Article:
|Address||1-25-5 Wakasa, Naha, Okinawa|
Gokoku-ji (護国寺?, "Protection of the Nation Temple") is a Buddhist temple in Naha, Okinawa. Established in 1367, the temple served as a major national temple for the Okinawan kingdom of Chūzan and the unified Ryūkyū Kingdom which would follow. It is perhaps most well known for its associations with Christian missionary Dr. Bernard Jean Bettelheim and with the 1853-1854 visits by Commodore Matthew Perry to Okinawa.
The temple was first founded in 1367, by a Japanese monk from Satsuma province by the name of Raijū and with the patronage of the royal government of Chūzan, as a companion to the Naminoue Shrine already located on the bluff, overlooking the beach and ocean.
Centuries later, in 1846, the temple was taken over by the doctor and Christian missionary Bernard Jean Bettelheim, who occupied it for seven years, driving off Buddhist worshipers and the temple's rightful occupants. When his ship, the British Starling, arrived at Naha, the Okinawan port master protested that the missionary should not be allowed to disembark. The Starling's captain wished to go along with this, but Bettelheim made his way ashore anyway, through the use of a clever ruse, and ended up being offered shelter in the Gokoku-ji for that night; he would not leave for seven years. Turning away worshipers and monks alike by jokingly suggesting that they were trying to sneak an illicit peek at his wife, Bettelheim boarded up the temple's sanctuary and threw out much of what he called "the heathen furniture of idolatry". Despite repeated protests that this was a national temple, meant for public use, the missionary considered his hostile takeover a Christian victory over heathens.
The Ryukyuan royal government soon deemed it necessary to keep an eye on Bettelheim, who had become more than a nuisance, and a serious burden upon the local community. A guard post was erected just outside the temple grounds, and a detachment of men was assigned to both watch over the temple and to accompany the missionary as he traveled about the area.
When the American Commodore Matthew Perry arrived in 1853, Bettelheim served for a time as translator and intermediary. Over the missionary's objections, the Commodore established an American base within the grounds of the Gokoku-ji, including a fenced-off area for grazing cattle, something which drew strong protest from the Ryukyuan authorities. When Perry departed from his second visit to Okinawa a year later (having left and returned once in the interim), he was offered, among other gifts from the Kingdom to the United States, a temple bell from Shuri. This was found to be imperfect, so a bell from the Gokoku-ji was offered instead. This bell had been forged in 1456, during the reign of Shō Taikyū. The inscription upon it reads in part "May the sound of this bell shatter illusory dreams, perfect the souls of mankind, and enable the King and his subjects to live so virtuously that barbarians will find no occasion to invade the Kingdom." It being part of the Bettelheim residence, which had been desecrated and not used as a place of worship for roughly eight years, the Ryukyuan authorities were willing to part with it; Bettelheim likewise expressed in his diary elation at seeing the heathen temple further dismantled. Intended by Perry to be installed in or near the Washington Monument then under construction, the associated committee turned down the suggestion, and the bell was instead donated to the U.S. Naval Academy at Annapolis, where it was kept and rung in celebration of Navy victories in the annual Army–Navy football game, until it was finally returned to Japan in 1987.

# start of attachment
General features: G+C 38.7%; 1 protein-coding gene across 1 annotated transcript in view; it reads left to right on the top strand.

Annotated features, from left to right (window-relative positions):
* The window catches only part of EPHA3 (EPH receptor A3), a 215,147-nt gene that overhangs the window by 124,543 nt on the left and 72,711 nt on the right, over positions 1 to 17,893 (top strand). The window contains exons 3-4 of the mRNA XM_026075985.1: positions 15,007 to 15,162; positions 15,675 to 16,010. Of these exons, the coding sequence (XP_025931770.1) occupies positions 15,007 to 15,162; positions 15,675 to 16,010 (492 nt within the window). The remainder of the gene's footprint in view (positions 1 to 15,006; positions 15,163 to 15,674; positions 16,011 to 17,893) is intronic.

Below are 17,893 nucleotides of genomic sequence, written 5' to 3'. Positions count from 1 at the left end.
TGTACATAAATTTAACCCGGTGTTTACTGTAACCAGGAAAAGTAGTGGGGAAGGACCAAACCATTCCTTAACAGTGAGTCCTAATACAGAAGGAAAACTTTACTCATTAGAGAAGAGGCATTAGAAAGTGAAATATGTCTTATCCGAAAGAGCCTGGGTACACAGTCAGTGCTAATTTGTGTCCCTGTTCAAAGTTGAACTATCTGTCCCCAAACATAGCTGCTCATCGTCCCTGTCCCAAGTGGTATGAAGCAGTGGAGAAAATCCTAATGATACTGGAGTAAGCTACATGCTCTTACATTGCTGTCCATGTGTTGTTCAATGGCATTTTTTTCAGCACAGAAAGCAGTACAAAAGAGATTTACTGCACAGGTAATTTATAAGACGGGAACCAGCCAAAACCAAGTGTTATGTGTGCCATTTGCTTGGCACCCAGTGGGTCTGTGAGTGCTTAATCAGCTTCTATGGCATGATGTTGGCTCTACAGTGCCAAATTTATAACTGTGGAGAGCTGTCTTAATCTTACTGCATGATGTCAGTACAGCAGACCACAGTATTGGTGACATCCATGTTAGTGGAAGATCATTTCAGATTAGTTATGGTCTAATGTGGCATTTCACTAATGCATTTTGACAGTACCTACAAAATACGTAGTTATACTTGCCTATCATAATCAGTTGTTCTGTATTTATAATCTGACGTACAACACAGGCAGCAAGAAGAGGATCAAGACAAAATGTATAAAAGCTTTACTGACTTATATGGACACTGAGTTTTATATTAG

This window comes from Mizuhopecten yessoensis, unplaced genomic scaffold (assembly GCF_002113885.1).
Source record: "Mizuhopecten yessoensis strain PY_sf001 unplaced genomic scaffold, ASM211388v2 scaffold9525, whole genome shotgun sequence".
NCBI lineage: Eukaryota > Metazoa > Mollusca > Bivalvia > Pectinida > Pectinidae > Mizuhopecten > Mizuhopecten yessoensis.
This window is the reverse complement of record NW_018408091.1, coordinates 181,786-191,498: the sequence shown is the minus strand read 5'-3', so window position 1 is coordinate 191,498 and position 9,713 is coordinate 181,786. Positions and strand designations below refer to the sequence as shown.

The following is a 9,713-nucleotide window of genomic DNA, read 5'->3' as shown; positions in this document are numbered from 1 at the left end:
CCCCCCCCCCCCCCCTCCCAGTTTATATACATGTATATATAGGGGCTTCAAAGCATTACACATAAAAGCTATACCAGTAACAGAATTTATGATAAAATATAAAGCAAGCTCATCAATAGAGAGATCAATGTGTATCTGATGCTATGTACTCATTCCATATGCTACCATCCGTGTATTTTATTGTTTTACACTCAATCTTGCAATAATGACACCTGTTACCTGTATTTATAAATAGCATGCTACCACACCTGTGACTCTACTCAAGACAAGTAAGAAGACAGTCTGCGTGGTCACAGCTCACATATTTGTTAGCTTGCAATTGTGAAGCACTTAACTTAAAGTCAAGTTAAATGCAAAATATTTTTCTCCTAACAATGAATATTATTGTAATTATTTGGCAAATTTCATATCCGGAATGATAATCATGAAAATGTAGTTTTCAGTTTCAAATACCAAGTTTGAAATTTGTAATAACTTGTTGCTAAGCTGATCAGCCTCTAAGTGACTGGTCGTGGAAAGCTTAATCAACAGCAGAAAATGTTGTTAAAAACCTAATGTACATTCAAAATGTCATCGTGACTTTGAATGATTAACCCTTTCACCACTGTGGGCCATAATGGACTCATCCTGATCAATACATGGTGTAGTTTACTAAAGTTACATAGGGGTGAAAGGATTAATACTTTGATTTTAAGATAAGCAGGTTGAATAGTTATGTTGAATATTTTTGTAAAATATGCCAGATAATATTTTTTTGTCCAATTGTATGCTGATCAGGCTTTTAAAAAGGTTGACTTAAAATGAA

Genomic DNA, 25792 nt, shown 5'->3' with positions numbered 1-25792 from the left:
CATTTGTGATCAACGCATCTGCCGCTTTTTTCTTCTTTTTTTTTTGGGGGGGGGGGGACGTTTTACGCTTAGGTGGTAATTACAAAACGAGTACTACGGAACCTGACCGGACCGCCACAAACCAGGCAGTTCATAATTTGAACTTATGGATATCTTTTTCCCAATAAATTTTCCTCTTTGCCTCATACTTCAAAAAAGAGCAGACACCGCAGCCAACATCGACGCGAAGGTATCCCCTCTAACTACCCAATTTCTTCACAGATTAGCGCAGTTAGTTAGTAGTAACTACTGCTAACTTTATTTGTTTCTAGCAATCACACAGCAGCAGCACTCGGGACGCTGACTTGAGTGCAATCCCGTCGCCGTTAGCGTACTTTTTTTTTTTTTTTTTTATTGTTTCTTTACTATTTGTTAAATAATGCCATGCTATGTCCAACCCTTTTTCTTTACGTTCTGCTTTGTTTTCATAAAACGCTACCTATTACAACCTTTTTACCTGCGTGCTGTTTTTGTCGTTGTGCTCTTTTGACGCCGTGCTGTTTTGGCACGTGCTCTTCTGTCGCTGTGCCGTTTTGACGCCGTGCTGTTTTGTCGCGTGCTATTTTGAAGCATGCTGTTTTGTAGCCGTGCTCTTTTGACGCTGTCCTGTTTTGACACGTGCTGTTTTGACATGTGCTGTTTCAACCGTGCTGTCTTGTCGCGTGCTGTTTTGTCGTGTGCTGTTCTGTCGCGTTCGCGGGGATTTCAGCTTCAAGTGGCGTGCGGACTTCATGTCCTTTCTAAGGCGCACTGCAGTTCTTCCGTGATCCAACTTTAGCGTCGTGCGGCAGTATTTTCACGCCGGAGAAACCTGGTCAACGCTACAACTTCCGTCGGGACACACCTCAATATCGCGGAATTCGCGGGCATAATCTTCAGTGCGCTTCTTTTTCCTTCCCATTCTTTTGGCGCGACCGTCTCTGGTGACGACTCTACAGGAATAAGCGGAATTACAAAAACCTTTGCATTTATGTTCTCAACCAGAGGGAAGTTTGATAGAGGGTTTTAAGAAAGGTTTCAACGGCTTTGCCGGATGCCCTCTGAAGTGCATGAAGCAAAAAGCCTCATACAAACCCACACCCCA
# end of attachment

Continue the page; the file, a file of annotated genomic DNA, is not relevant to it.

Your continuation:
Bettelheim left Okinawa with Perry, restoring the temple to its proper occupants and purpose. In 1871, a Ryukyuan ship was blown off course by a storm and landed on Taiwan where, following a conflict with local Paiwan aborigines, a number of Okinawans were killed. This became an international incident as Japan and China disagreed over the sovereignty of both Okinawa and Taiwan, and thus over whether China owed any form of restitution to Japan. The remains of the Okinawans killed were said to have been recovered and were buried at the Gokoku-ji, a grand ritual performed for them, who were said to have died in the service of the State.
Destroyed in the 1945 battle of Okinawa, the temple was rebuilt shortly afterwards and remains operational today. A stone erected in 1926 in memorial of Dr. Bettelheim also remains or has been reconstructed.
- For an explanation of terms concerning Japanese Buddhism, Japanese Buddhist art, and Japanese Buddhist temple architecture, see the Glossary of Japanese Buddhism.
- Kerr, George H. (2000). Okinawa: the History of an Island People. (revised ed.) Boston: Tuttle Publishing.
- Kerr. p81.
- Kerr. p284.
- Kerr. p285.
- Kerr. pp319-320.
- Kerr. pp336-7.
- Kerr. p100.
- Kerr. p337.
- Kerr. p337n.
- Honan, William. "A 1465 Bell, War Booty, To Go Back To Okinawa." New York Times. 6 April 1991. Accessed 22 July 2008.
- Nihart, Brooke. "Okinawa Regains Gokoku Bell Shipped Out By Perry." Fortitudine. Winter 1987-1988. Accessed 30 July 2011.
- Kerr. p452.
- "Memorial Stone to Bettelheim Unveiled at Gokokuji, Loo Choo." Japan Advertiser. 25 May 1926. University of Hawaii Library, Treasures of Okinawa: Frank Hawley Collection. Accessed 22 July 2008.